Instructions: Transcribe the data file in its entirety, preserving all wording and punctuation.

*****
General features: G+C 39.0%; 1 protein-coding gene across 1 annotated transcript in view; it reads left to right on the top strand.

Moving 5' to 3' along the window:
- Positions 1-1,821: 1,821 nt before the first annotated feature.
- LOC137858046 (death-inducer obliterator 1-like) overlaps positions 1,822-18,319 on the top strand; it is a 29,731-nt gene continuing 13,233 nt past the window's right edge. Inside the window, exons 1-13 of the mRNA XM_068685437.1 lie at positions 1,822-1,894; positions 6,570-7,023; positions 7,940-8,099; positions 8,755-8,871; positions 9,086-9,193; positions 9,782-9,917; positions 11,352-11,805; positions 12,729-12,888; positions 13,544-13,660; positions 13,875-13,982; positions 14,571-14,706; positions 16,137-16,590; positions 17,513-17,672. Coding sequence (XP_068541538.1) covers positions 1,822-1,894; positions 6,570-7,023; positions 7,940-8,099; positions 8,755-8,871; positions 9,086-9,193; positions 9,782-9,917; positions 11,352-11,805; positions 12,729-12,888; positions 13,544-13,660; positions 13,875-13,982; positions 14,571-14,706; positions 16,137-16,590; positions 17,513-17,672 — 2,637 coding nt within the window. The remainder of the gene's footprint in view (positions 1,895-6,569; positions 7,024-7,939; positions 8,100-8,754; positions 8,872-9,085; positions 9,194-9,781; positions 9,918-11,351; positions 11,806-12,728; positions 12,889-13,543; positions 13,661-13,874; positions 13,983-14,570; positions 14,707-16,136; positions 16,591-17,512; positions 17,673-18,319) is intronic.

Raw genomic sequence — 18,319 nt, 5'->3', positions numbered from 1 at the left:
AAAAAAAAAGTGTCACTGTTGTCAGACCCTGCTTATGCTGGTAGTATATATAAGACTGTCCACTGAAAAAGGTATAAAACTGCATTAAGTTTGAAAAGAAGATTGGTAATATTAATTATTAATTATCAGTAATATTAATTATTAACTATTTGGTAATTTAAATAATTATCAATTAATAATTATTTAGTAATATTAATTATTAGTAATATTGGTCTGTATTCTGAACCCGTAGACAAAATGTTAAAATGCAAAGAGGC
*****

General features: G+C 39.0%; 1 protein-coding gene across 1 annotated transcript in view; it reads left to right on the top strand.

Moving 5' to 3' along the window:
- Positions 1-1,821: 1,821 nt before the first annotated feature.
- LOC137858046 (death-inducer obliterator 1-like) overlaps positions 1,822-18,319 on the top strand; it is a 29,731-nt gene continuing 13,233 nt past the window's right edge. Inside the window, exons 1-13 of the mRNA XM_068685437.1 lie at positions 1,822-1,894; positions 6,570-7,023; positions 7,940-8,099; positions 8,755-8,871; positions 9,086-9,193; positions 9,782-9,917; positions 11,352-11,805; positions 12,729-12,888; positions 13,544-13,660; positions 13,875-13,982; positions 14,571-14,706; positions 16,137-16,590; positions 17,513-17,672. Coding sequence (XP_068541538.1) covers positions 1,822-1,894; positions 6,570-7,023; positions 7,940-8,099; positions 8,755-8,871; positions 9,086-9,193; positions 9,782-9,917; positions 11,352-11,805; positions 12,729-12,888; positions 13,544-13,660; positions 13,875-13,982; positions 14,571-14,706; positions 16,137-16,590; positions 17,513-17,672 — 2,637 coding nt within the window. The remainder of the gene's footprint in view (positions 1,895-6,569; positions 7,024-7,939; positions 8,100-8,754; positions 8,872-9,085; positions 9,194-9,781; positions 9,918-11,351; positions 11,806-12,728; positions 12,889-13,543; positions 13,661-13,874; positions 13,983-14,570; positions 14,707-16,136; positions 16,591-17,512; positions 17,673-18,319) is intronic.

Raw genomic sequence — 18,319 nt, 5'->3', positions numbered from 1 at the left:
AAAAAAAAAGTGTCACTGTTGTCAGACCCTGCTTATGCTGGTAGTATATATAAGACTGTCCACTGAAAAAGGTATAAAACTGCATTAAGTTTGAAAAGAAGATTGGTAATATTAATTATTAATTATCAGTAATATTAATTATTAACTATTTGGTAATTTAAATAATTATCAATTAATAATTATTTAGTAATATTAATTATTAGTAATATTGGTCTGTATTCTGAACCCGTAGACAAAATGTTAAAATGCAAAGAGGC